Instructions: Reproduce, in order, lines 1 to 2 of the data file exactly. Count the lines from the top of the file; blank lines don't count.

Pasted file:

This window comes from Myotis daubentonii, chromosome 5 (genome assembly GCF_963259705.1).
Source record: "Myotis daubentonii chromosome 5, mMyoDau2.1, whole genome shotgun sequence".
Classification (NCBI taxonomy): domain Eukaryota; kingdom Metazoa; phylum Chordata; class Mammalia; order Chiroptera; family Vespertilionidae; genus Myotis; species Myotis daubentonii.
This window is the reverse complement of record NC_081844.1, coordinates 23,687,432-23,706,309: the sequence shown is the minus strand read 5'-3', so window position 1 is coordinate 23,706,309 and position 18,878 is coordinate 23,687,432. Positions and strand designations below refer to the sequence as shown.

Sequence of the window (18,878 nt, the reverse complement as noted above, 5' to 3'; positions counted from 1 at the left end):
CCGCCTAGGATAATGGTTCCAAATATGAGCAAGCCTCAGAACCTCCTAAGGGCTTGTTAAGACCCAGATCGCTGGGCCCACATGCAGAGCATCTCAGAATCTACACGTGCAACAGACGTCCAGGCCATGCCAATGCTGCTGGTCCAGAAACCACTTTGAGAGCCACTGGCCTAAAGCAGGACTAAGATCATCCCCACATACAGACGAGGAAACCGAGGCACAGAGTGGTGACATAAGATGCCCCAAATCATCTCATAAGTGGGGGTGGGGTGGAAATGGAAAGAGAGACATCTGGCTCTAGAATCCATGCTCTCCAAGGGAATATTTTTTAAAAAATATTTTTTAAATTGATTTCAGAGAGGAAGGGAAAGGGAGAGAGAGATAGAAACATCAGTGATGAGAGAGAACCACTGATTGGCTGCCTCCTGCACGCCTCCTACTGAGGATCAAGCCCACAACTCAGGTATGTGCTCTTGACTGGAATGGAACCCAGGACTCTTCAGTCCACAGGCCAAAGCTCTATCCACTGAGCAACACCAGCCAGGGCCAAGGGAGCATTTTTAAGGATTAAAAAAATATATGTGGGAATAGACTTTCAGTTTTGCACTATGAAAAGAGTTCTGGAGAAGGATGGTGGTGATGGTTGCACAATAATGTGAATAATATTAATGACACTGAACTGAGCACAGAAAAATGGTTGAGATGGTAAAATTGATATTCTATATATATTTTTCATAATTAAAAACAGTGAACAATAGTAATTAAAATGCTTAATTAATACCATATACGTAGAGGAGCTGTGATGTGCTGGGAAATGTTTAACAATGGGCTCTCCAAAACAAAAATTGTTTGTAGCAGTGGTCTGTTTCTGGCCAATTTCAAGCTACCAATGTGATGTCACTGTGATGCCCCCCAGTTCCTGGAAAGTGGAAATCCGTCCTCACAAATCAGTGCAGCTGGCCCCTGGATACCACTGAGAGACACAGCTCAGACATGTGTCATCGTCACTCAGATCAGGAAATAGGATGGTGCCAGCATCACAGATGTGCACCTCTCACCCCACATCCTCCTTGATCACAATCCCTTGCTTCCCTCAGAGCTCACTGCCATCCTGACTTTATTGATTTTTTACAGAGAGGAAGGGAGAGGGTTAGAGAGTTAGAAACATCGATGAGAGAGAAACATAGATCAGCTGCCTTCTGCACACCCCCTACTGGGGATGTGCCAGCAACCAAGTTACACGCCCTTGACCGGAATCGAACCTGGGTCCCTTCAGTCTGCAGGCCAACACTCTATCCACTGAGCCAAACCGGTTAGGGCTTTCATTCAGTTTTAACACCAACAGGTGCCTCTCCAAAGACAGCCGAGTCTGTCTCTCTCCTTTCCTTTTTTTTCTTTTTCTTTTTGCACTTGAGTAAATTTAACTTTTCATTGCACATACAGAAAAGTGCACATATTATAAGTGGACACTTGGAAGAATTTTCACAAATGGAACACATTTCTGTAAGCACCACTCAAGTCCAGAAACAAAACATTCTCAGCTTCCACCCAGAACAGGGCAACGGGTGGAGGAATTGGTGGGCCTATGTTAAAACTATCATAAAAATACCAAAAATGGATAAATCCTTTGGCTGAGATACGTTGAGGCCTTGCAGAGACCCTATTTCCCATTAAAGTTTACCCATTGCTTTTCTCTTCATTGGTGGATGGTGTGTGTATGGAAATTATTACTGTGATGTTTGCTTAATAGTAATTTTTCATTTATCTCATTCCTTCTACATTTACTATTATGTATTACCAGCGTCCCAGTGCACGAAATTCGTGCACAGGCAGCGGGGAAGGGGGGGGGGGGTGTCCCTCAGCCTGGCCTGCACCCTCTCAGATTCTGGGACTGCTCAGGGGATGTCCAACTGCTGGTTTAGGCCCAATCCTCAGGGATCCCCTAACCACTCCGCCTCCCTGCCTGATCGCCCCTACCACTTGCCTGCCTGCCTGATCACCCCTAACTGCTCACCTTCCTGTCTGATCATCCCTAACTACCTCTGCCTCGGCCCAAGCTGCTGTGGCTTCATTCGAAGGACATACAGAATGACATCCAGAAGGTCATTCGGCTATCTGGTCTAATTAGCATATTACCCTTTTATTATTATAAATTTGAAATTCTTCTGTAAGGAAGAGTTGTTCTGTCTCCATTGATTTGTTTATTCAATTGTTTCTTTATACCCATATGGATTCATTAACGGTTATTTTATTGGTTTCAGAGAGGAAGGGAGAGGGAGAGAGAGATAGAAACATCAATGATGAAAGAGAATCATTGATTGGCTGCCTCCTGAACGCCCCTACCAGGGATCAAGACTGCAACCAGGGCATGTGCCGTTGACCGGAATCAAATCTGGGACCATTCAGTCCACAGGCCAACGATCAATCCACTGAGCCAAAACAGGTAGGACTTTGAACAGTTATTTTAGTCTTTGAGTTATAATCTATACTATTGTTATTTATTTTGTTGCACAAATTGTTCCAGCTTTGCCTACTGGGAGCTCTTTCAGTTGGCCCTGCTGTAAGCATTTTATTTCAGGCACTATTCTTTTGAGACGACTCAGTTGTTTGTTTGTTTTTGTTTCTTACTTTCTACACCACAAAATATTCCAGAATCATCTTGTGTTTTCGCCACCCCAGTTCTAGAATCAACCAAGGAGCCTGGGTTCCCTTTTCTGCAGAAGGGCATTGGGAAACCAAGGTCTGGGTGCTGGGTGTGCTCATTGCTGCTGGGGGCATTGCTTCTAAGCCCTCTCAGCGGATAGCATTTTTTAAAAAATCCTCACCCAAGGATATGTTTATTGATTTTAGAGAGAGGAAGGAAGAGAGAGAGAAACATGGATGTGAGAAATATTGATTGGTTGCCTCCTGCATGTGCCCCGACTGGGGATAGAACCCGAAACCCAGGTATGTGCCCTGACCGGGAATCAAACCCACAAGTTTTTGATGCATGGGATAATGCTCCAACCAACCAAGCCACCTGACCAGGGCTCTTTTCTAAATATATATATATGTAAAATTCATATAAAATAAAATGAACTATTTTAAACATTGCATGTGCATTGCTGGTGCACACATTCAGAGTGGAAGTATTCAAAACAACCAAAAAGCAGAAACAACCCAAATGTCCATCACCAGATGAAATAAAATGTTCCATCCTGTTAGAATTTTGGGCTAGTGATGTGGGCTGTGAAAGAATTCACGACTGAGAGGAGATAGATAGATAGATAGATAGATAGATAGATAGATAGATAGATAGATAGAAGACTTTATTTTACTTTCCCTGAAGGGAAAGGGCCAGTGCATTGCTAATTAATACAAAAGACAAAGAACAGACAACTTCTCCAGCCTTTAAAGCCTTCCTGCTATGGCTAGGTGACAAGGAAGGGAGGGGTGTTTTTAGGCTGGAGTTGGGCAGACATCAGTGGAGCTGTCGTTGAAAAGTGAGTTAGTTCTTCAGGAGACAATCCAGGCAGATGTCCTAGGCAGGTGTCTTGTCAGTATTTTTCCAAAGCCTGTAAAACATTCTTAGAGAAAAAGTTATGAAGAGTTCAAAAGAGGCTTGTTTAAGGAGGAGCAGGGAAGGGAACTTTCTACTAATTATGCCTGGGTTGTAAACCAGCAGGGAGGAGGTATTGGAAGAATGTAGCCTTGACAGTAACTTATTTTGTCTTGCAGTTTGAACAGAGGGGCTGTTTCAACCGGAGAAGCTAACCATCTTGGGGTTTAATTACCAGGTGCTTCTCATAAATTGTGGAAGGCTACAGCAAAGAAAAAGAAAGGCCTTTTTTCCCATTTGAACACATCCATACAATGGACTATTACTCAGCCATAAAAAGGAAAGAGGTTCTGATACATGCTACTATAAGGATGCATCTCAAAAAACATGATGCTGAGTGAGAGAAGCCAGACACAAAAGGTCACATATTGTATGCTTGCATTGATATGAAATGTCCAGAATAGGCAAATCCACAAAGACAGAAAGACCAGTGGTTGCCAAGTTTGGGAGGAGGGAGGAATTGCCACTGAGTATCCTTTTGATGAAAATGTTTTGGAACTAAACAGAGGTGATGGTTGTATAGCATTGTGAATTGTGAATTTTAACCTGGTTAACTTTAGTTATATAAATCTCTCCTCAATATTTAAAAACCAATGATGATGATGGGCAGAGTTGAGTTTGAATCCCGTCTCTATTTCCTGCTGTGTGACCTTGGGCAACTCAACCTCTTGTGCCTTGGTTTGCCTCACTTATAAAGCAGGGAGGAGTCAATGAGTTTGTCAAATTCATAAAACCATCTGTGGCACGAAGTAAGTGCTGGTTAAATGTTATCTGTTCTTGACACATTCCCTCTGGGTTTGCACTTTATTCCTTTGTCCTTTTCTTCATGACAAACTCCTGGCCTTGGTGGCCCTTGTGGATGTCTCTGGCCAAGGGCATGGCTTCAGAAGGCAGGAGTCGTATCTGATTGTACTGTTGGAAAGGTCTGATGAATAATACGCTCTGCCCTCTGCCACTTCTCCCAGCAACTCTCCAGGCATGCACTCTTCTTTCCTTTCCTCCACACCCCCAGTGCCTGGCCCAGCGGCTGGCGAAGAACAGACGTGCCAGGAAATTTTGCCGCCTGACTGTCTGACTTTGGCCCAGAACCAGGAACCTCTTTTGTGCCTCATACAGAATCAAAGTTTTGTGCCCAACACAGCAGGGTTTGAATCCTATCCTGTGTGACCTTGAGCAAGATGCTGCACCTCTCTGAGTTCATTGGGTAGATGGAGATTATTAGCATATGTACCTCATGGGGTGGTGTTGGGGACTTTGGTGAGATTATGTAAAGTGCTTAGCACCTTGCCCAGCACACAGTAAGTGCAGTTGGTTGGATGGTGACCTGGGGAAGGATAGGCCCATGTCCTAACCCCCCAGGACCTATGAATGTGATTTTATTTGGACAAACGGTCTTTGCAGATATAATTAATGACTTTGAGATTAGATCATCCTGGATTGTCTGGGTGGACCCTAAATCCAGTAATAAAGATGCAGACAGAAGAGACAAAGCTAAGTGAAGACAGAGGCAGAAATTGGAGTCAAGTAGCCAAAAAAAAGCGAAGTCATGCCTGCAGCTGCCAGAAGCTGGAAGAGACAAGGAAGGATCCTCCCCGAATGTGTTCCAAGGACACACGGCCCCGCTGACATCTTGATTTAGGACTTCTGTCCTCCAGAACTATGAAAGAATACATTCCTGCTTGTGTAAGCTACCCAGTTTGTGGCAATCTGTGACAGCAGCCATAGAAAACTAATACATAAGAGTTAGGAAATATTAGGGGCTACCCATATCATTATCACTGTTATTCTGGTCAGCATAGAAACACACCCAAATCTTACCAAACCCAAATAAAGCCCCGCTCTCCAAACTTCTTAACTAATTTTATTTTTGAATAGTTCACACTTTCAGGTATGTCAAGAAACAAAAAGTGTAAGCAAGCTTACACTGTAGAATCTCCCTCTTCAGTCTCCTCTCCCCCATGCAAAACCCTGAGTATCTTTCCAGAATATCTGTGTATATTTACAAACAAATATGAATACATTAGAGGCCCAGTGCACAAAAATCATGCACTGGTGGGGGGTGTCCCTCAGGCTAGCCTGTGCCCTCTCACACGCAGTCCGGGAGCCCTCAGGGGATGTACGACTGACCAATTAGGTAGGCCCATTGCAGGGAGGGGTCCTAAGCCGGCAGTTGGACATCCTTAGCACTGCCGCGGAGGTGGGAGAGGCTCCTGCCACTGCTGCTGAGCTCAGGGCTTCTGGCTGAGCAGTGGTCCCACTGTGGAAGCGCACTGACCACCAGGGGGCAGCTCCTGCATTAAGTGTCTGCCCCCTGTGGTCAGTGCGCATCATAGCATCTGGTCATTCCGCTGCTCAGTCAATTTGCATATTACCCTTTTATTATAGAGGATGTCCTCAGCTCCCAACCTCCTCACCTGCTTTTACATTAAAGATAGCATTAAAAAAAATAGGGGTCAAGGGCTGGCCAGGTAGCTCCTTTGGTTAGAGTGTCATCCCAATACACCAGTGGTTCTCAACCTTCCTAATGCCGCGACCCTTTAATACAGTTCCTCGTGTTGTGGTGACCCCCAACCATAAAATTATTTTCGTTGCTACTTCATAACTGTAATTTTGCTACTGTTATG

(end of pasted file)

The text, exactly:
This window comes from Myotis daubentonii, chromosome 5 (genome assembly GCF_963259705.1).
Source record: "Myotis daubentonii chromosome 5, mMyoDau2.1, whole genome shotgun sequence".